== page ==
They don’t mean to needle you. People love to know what you’re studying to be once you graduate. But don’t worry if your answer right now is, “I don’t know.” Being “undeclared” is no big deal — in fact, it can actually help you! Here are a few reasons you should celebrate being undeclared.

 

You’ve Got Time

All universities and colleges do their major process different. Some have you apply to a major during your second or third year, while others give you the ability to choose right away. Almost every school has a process for undecided students. In most cases, you’d complete all of your prereqs (and maybe some electives) first and then move on to your major later.

This is a great way to knock out your easier classes first. You get the whole college experience without being tied down to a set schedule, and you’re freer to make your schedule since you’re not trying to stuff in major required courses.

 

You Can Compare and Contrast

For many students, the decision is usually down to one or two majors. Maybe you love art history but you think you could land a job with a graphic design major faster. Or, perhaps it’s two worlds (like astronomy and nursing) tugging at you. Whatever the case, you can be undecided and experience best of both worlds.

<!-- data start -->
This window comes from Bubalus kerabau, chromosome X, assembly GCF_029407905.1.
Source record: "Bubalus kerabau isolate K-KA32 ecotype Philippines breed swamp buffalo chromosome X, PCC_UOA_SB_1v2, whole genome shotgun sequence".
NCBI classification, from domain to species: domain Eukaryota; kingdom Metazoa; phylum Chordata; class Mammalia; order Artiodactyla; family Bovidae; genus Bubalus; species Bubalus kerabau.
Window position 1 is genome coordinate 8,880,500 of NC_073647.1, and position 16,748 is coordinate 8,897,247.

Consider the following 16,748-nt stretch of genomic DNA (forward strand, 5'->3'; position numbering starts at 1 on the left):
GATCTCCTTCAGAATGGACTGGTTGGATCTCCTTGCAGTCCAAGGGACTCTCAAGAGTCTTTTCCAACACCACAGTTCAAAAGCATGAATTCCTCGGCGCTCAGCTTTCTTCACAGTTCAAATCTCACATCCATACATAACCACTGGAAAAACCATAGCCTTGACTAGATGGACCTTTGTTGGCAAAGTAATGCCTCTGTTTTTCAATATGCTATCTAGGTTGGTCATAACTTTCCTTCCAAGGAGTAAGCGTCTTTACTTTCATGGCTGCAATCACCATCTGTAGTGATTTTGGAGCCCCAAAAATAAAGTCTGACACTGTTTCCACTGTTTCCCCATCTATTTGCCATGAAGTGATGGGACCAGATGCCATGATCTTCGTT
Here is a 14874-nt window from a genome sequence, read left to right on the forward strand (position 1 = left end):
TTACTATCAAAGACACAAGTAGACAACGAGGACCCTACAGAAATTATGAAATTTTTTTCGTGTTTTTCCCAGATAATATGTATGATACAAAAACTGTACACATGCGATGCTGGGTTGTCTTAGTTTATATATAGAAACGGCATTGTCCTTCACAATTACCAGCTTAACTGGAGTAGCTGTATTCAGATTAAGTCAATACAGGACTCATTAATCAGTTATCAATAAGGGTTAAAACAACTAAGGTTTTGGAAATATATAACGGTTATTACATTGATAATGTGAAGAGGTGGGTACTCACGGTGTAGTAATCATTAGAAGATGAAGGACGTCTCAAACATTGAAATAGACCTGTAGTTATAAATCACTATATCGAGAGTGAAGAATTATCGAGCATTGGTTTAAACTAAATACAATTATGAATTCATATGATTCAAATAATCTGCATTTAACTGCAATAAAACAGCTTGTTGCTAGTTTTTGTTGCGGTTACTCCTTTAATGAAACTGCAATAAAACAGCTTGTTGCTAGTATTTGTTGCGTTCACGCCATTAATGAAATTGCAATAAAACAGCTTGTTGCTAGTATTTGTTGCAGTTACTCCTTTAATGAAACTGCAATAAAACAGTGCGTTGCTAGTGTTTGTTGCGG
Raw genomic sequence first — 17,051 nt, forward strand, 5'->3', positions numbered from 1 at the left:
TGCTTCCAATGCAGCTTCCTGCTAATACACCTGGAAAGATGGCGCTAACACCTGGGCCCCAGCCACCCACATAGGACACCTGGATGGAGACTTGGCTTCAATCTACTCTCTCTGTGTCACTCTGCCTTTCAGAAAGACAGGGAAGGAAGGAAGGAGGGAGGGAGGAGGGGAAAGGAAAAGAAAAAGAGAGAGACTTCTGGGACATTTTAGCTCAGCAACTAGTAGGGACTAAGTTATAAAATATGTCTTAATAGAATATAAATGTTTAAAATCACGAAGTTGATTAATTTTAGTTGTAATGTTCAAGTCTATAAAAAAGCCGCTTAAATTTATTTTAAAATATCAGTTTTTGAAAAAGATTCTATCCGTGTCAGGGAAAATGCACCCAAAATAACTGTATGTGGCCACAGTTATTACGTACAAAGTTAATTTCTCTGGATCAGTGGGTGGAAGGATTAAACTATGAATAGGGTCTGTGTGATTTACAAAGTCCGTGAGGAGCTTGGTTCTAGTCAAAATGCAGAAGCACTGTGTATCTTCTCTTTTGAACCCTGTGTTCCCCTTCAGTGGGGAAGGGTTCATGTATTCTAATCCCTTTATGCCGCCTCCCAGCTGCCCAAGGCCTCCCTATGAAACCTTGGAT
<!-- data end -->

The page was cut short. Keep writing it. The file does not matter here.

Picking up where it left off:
Get to know the professors in the programs. Sign up for mentoring sessions with professionals in the field. Talk to those currently in the program or even recent alumni. As an undecided major, you can figure it out without looking back and asking, “What if I was that major instead?”

 

You Can Explore Too

College is all about finding who you are and what you are capable of. But how are you supposed to know that as a first-semester freshman? If you have zero idea where you want to go with your life post graduation, that’s totally okay. Take a look at the class schedules and find something that peaks your interest. Sign up for the class, and see if it sticks. If it doesn’t, do it again.